. . .. ..... This is the ferromagnetic case. . . . .2 Show that M is the average total magnetic moment of the assembly of spins. .. each interacting with its two nearest neighbors except for the end-spins which have only a single neighbor... ... ... ... . . µ without an index is a magnetic moment. There should be no confusion.. . . . Do you see anything strange? Problem 6... . .1 Ising Model The so-called Ising magnet is equivalent to the simple magnet we just studied. ... .. Note that we have chosen the sign so that for positive j the energy is minimum when the spins are aligned. .. Deﬁne “dual” spin variables µi .. . .... . .. . .... .. .. . . . . ... .. Problem 6. . .4) The constant j is the strength of interaction between neighboring spins... . To calculate this term let’s change variables.. .. . The system is deﬁned by its energy N E = −j σi σi+1 ..... . .... There are N µi -variables labeled µ1 . They are all independent and determine the original spins by the transformation j−1 σj = i=1 µi . .. . At this point we will not introduce an external ﬁeld although we could. .. .. . . ..... ... .1 Compute the energy and entropy of the simple magnet. . .. Think of a one dimensional line of N + 1 spins... .. µ2 .. (These µ′ s are not magnetic moments.. . . µ3 . The ﬁrst term contains all conﬁgurations in which spin-one is up.... . Find the functional form of the energy in terms of entropy. Homework .... ... 6. . .. .32 6 SIMPLE MAGNET AND MAGNETIZATION .. . The trick is to write the partition function as the sum of two terms.. . · · · µN . .. . . .. .. .. . .. .. i=1 (6..) µi = σi σi+1 . The anti-ferromagnetic case is deﬁned by choosing j to be negative. but that makes the problem harder...... With an index it is a dual spin variable... .

. in the sector with the ﬁrst spin up... .. . Note what happens in the limits of small and large temperature. .. . .. . ... .. . . . .. . .... . Homework .. . ..... In other words replace (6.. . .... .. ... .3 Add a term to (6.. . .. . Therefore the contribution of the second sector is the same as the ﬁrst.. .... ... . But the entire problem is symmetric with respect to changing the sign of all the spins simultaneously. ..4) by N N +1 E = −j σi σi+1 + i=1 i=1 µHσi ....... . .. ..1 Ising Model 33 For example. . . .. .... . .. .. . . . .. .. .... .... . Can you explain the behavior? .... . . .4) corresponding to an external magnetic ﬁeld. ...6.. .. and we ﬁnd Z = 2(2 cosh βj)N (6.. . The partition function in this sector is given by Z= exp βj µi . ... .. .. ....6) Compute the magnetization to linear order in the magnetic ﬁeld. .. .. .. .. . .. Problem 6. . σ1 = 1 σ2 = µ 1 σ3 = µ 1 µ 2 and so on. .5) .. ... . . .... Note also that the µi take on the values ±1 just as do the original spins. (6. ... .. This is exactly the same as the earlier model with the following substitutions: Hµ → −j σi → µ i Thus the partition function in this sector is Z = (2 cosh βj)N Finally we have to add the sector with σ1 = −1. . .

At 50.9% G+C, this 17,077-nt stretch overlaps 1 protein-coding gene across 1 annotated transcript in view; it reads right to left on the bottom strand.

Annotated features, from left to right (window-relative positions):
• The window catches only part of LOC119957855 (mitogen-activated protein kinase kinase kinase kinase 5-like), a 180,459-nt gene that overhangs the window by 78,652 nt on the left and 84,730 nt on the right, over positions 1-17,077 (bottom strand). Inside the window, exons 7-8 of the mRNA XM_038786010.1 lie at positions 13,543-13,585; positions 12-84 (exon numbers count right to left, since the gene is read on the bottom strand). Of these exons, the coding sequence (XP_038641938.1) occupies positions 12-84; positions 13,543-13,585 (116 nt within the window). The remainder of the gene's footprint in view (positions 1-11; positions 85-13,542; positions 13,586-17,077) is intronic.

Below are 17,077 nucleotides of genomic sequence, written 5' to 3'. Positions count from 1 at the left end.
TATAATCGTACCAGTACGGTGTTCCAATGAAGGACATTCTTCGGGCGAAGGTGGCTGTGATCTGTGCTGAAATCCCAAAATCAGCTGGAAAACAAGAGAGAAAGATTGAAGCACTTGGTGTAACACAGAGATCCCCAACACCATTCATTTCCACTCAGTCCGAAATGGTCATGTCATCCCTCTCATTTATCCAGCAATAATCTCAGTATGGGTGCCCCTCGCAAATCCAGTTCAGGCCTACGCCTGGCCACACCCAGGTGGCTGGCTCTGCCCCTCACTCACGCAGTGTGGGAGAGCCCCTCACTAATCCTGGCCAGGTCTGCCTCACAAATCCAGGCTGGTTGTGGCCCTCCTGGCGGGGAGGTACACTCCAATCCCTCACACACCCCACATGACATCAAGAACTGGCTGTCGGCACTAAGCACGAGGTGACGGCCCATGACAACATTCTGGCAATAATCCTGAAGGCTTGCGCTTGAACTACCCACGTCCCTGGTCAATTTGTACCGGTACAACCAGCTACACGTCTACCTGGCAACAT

For simplicity we will work with a single control variable. The equation dE = T dS − P dV suggests that we think of E as a function of S and V . We can then write ∂E ∂S ∂E ∂V = T = −P (7. On the right we have a heat-conducting box of ﬁxed volume and at temperature T .∗ the total energy of a system is a well deﬁned function of the thermodynamic equilibrium state. . . We can derive additional relation by focusing on the Helmholz free energy A = E − T S: dA = dE − T dS − SdT = (T dS − P dV ) − T dS − SdT or dA = −SdT − P dV. It is very general and applies to solids. We allow an amount of heat dQ into the box and the pressure changes by dP . liquids. the volume.2) ∂V S ∂S V Figure 4 illustrates a thought experiment to conﬁrm the ﬁrst Maxwell Relation. Equation (7. gases. and freeze all the others. ∗ (7.2) is a remarkable bit of magic. This means it is a function of all the control variables and one other variable such as the temperature or the entropy.3) We saw on page 19 that heat Q does not have an exact diﬀerential. With very little input we derived the general fact that for all systems the change in temperature under an adiabatic volume change is the negative of the change in pressure when we add a bit of entropy at ﬁxed volume. On the left we have an insulated cylinder with a movable piston that can be used to change the volume.1) Now from the fact that ∂ 2 E/∂S∂V = ∂ 2 E/∂V ∂S we derive the ﬁrst Maxwell Relation. black body radiation and more.34 7 THE MAXWELL RELATIONS 7 The Maxwell Relations Unlike heat. We slowly move the piston and change the volume by dV. ∂T ∂P =− (7.

35 Figure 4: Experiment Illustrating First Maxwell Relation .

. . .. Problem 7. . .. ... Homework .... The change in enthalpy if due to some added heat is just the heat added (T dS). Two more relations can be obtained from functions H(S. .. .. .. . . .... .. P ) (enthalpy) and G(P... . (7. . ... T ) (Gibbs free energy). If we call the heat added ∆Q.. . ..6) ∂P S ∂S P Finally the Gibbs free energy is deﬁned by G = H − TS dG = V dP − SdT and the fourth Maxwell relation is ∂S ∂V =− . ..... .. .. .... Thus ∂A = −S ∂T ∂A = −P ∂V and by using the fact that derivatives commute... ...... .. . ... . .. For example. ..36 7 THE MAXWELL RELATIONS We think of A as a function of T and V .... . . . . (7.. . . . consider a gas in a cylinder with a piston such that the pressure is just the weight of the piston... .. .1 Design experiments for conﬁrming the second. . then ∆E + P ∆V = ∆Q.. . H = E + PV dH = T dS + V dP (7..5) Enthalpy is useful when considering a process at ﬁxed pressure. . ...8) ∂T P ∂P T When using the Maxwell relations we can replace a diﬀerential change in entropy by dQ/T where dQ is the added heat energy. . .. .. .. .. .. . third. we derive the second Maxwell relation.4) ∂V T ∂T S The ﬁrst Maxwell Relation follows from considering the energy as a function of the pair (S... .. ∂S ∂P = (7.... .. . . . The corresponding Maxwell relation.. . . .. . .7) . and fourth Maxwell Relations similar to the one shown in Figure 4... . .. is ∂T ∂V = . . .. V ). ..... . .. V )... . and the second Maxwell Relation from A(T. . . the third... .. . . (7. ... ....